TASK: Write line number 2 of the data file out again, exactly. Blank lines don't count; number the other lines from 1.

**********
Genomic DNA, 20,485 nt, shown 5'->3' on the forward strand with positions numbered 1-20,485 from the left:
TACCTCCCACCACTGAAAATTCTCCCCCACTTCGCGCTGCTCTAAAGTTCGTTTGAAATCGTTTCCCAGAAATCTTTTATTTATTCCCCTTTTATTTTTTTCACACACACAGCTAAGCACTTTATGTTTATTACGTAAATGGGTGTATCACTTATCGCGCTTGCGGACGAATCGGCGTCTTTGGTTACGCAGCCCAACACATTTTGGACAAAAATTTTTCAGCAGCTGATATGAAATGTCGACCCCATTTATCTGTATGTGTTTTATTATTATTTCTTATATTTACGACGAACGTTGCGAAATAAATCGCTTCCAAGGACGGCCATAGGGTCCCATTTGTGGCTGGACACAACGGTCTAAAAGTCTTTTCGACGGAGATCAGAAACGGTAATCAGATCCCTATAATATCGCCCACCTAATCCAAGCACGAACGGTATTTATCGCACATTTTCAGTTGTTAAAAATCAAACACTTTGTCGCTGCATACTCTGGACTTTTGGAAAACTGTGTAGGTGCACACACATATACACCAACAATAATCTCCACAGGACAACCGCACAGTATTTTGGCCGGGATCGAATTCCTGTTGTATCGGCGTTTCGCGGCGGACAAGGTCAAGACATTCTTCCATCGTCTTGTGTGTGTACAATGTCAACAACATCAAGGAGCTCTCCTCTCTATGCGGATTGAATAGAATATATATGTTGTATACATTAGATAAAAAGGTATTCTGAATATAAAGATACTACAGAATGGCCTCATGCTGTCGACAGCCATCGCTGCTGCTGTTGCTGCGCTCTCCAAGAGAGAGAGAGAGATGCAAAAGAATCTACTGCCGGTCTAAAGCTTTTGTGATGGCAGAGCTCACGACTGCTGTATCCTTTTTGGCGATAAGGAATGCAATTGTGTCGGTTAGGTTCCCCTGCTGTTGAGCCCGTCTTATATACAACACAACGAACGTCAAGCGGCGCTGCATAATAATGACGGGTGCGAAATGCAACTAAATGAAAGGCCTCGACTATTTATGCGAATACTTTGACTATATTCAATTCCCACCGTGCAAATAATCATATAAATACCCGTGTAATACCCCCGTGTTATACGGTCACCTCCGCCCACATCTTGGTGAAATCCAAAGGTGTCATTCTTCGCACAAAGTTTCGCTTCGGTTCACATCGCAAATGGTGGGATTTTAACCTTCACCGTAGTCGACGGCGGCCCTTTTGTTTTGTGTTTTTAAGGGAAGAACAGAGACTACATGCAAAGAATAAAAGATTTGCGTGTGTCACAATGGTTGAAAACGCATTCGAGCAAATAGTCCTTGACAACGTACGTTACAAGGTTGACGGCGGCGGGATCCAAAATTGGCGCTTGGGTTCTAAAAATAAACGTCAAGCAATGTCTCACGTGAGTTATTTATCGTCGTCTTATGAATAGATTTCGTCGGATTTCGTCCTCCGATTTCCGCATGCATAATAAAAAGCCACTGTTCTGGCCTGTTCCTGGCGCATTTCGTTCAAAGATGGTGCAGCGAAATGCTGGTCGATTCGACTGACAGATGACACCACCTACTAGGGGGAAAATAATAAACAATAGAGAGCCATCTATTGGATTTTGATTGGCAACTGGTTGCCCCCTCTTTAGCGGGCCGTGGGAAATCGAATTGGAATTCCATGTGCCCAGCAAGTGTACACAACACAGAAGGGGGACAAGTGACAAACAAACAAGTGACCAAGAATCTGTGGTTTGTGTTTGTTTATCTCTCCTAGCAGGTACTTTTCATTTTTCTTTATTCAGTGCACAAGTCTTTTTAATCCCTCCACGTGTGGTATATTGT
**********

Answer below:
TACCTCCCACCACTGAAAATTCTCCCCCACTTCGCGCTGCTCTAAAGTTCGTTTGAAATCGTTTCCCAGAAATCTTTTATTTATTCCCCTTTTATTTTTTTCACACACACAGCTAAGCACTTTATGTTTATTACGTAAATGGGTGTATCACTTATCGCGCTTGCGGACGAATCGGCGTCTTTGGTTACGCAGCCCAACACATTTTGGACAAAAATTTTTCAGCAGCTGATATGAAATGTCGACCCCATTTATCTGTATGTGTTTTATTATTATTTCTTATATTTACGACGAACGTTGCGAAATAAATCGCTTCCAAGGACGGCCATAGGGTCCCATTTGTGGCTGGACACAACGGTCTAAAAGTCTTTTCGACGGAGATCAGAAACGGTAATCAGATCCCTATAATATCGCCCACCTAATCCAAGCACGAACGGTATTTATCGCACATTTTCAGTTGTTAAAAATCAAACACTTTGTCGCTGCATACTCTGGACTTTTGGAAAACTGTGTAGGTGCACACACATATACACCAACAATAATCTCCACAGGACAACCGCACAGTATTTTGGCCGGGATCGAATTCCTGTTGTATCGGCGTTTCGCGGCGGACAAGGTCAAGACATTCTTCCATCGTCTTGTGTGTGTACAATGTCAACAACATCAAGGAGCTCTCCTCTCTATGCGGATTGAATAGAATATATATGTTGTATACATTAGATAAAAAGGTATTCTGAATATAAAGATACTACAGAATGGCCTCATGCTGTCGACAGCCATCGCTGCTGCTGTTGCTGCGCTCTCCAAGAGAGAGAGAGAGATGCAAAAGAATCTACTGCCGGTCTAAAGCTTTTGTGATGGCAGAGCTCACGACTGCTGTATCCTTTTTGGCGATAAGGAATGCAATTGTGTCGGTTAGGTTCCCCTGCTGTTGAGCCCGTCTTATATACAACACAACGAACGTCAAGCGGCGCTGCATAATAATGACGGGTGCGAAATGCAACTAAATGAAAGGCCTCGACTATTTATGCGAATACTTTGACTATATTCAATTCCCACCGTGCAAATAATCATATAAATACCCGTGTAATACCCCCGTGTTATACGGTCACCTCCGCCCACATCTTGGTGAAATCCAAAGGTGTCATTCTTCGCACAAAGTTTCGCTTCGGTTCACATCGCAAATGGTGGGATTTTAACCTTCACCGTAGTCGACGGCGGCCCTTTTGTTTTGTGTTTTTAAGGGAAGAACAGAGACTACATGCAAAGAATAAAAGATTTGCGTGTGTCACAATGGTTGAAAACGCATTCGAGCAAATAGTCCTTGACAACGTACGTTACAAGGTTGACGGCGGCGGGATCCAAAATTGGCGCTTGGGTTCTAAAAATAAACGTCAAGCAATGTCTCACGTGAGTTATTTATCGTCGTCTTATGAATAGATTTCGTCGGATTTCGTCCTCCGATTTCCGCATGCATAATAAAAAGCCACTGTTCTGGCCTGTTCCTGGCGCATTTCGTTCAAAGATGGTGCAGCGAAATGCTGGTCGATTCGACTGACAGATGACACCACCTACTAGGGGGAAAATAATAAACAATAGAGAGCCATCTATTGGATTTTGATTGGCAACTGGTTGCCCCCTCTTTAGCGGGCCGTGGGAAATCGAATTGGAATTCCATGTGCCCAGCAAGTGTACACAACACAGAAGGGGGACAAGTGACAAACAAACAAGTGACCAAGAATCTGTGGTTTGTGTTTGTTTATCTCTCCTAGCAGGTACTTTTCATTTTTCTTTATTCAGTGCACAAGTCTTTTTAATCCCTCCACGTGTGGTATATTGT